Neil Armstrong Remembers the Team Work of Apollo
Via Aviation Week.
Four decades and seven years ago, nine new astronauts arrived in Houston, answering the call for volunteers to fly to the Moon. Their predecessors, the Mercury Seven, the original seven, the magnificent seven, had made a remarkable contribution. They had converted "man in a can" to a genuine manned spacecraft program.More here.
These new kids were novices, the Nearly Normal Nine. They arrived in September, the sultry yellow month. What they found were a very accomplished group of engineers and managers, and a very new organization, not yet solidified but advancing rapidly.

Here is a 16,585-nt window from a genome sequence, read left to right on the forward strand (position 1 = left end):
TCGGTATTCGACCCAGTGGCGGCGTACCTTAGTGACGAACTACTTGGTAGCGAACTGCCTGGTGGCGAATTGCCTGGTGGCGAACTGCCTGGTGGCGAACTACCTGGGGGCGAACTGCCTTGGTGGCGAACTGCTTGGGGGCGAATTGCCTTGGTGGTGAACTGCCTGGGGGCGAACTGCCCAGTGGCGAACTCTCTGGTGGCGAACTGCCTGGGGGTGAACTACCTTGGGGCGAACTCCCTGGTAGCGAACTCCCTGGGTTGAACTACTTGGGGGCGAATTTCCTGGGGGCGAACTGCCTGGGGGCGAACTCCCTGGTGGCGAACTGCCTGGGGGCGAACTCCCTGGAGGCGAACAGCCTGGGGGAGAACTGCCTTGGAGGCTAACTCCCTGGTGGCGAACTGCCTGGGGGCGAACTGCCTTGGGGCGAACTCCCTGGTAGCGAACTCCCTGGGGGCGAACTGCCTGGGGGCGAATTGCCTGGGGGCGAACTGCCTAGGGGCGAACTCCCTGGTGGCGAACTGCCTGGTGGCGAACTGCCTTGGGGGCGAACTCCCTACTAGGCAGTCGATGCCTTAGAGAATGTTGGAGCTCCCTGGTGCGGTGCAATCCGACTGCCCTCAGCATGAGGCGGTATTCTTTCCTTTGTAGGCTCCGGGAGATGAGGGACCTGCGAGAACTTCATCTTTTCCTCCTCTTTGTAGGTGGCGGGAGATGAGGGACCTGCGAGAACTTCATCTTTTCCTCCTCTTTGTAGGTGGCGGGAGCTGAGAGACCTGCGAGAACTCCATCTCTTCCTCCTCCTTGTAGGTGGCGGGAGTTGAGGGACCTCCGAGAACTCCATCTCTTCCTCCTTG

What qualified the Nearly Normal Nine to join the lunar program? They were reasonably well educated for the job. They were reasonably well experienced for the job. They all had an intense passion for the job. And like all the early NASA folks, they would work their tails off. And none of them had the foggiest notion of what it would really take to do the job.
Each was assigned a specialty responsibility: boosters, environmental controls, simulation and training, mission planning and the like. They noodled with people who knew a good deal about certain disciplines - dozens of people with whom they built a strong level of trust. They learned the essence and importance of working as a team.
There were diverse views and frequent disagreements. Then someone would ask, "Now, just what is our goal?" "Man on the Moon by the end of the decade." And that often ended the controversy of the day. It was coming together. They began to believe they just might pull this thing off.